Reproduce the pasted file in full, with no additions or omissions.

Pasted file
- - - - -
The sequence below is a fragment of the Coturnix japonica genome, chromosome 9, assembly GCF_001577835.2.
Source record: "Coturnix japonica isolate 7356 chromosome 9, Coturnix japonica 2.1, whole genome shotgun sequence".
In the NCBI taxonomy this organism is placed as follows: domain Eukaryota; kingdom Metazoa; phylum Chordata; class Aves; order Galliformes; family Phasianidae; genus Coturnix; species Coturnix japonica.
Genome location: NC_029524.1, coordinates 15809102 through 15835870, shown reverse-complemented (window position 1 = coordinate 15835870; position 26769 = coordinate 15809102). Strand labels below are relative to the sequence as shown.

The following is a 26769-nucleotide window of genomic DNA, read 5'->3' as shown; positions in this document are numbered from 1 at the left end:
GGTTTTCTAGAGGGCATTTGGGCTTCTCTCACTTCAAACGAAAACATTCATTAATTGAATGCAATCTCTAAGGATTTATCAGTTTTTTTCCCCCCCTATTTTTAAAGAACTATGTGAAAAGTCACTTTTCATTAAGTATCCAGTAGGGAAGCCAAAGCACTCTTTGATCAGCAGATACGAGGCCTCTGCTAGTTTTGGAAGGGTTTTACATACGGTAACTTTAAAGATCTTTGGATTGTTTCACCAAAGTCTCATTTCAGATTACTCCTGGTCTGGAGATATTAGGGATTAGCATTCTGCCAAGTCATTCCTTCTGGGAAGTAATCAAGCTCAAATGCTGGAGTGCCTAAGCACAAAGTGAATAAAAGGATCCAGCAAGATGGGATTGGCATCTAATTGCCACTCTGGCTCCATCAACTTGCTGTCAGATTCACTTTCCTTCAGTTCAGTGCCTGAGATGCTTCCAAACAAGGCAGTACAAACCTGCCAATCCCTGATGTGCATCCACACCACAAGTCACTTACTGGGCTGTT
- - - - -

The sequence below is a fragment of the Coturnix japonica genome, chromosome 9, assembly GCF_001577835.2.
Source record: "Coturnix japonica isolate 7356 chromosome 9, Coturnix japonica 2.1, whole genome shotgun sequence".
In the NCBI taxonomy this organism is placed as follows: domain Eukaryota; kingdom Metazoa; phylum Chordata; class Aves; order Galliformes; family Phasianidae; genus Coturnix; species Coturnix japonica.
Genome location: NC_029524.1, coordinates 15809102 through 15835870, shown reverse-complemented (window position 1 = coordinate 15835870; position 26769 = coordinate 15809102). Strand labels below are relative to the sequence as shown.

The following is a 26769-nucleotide window of genomic DNA, read 5'->3' as shown; positions in this document are numbered from 1 at the left end:
GGTTTTCTAGAGGGCATTTGGGCTTCTCTCACTTCAAACGAAAACATTCATTAATTGAATGCAATCTCTAAGGATTTATCAGTTTTTTTCCCCCCCTATTTTTAAAGAACTATGTGAAAAGTCACTTTTCATTAAGTATCCAGTAGGGAAGCCAAAGCACTCTTTGATCAGCAGATACGAGGCCTCTGCTAGTTTTGGAAGGGTTTTACATACGGTAACTTTAAAGATCTTTGGATTGTTTCACCAAAGTCTCATTTCAGATTACTCCTGGTCTGGAGATATTAGGGATTAGCATTCTGCCAAGTCATTCCTTCTGGGAAGTAATCAAGCTCAAATGCTGGAGTGCCTAAGCACAAAGTGAATAAAAGGATCCAGCAAGATGGGATTGGCATCTAATTGCCACTCTGGCTCCATCAACTTGCTGTCAGATTCACTTTCCTTCAGTTCAGTGCCTGAGATGCTTCCAAACAAGGCAGTACAAACCTGCCAATCCCTGATGTGCATCCACACCACAAGTCACTTACTGGGCTGTT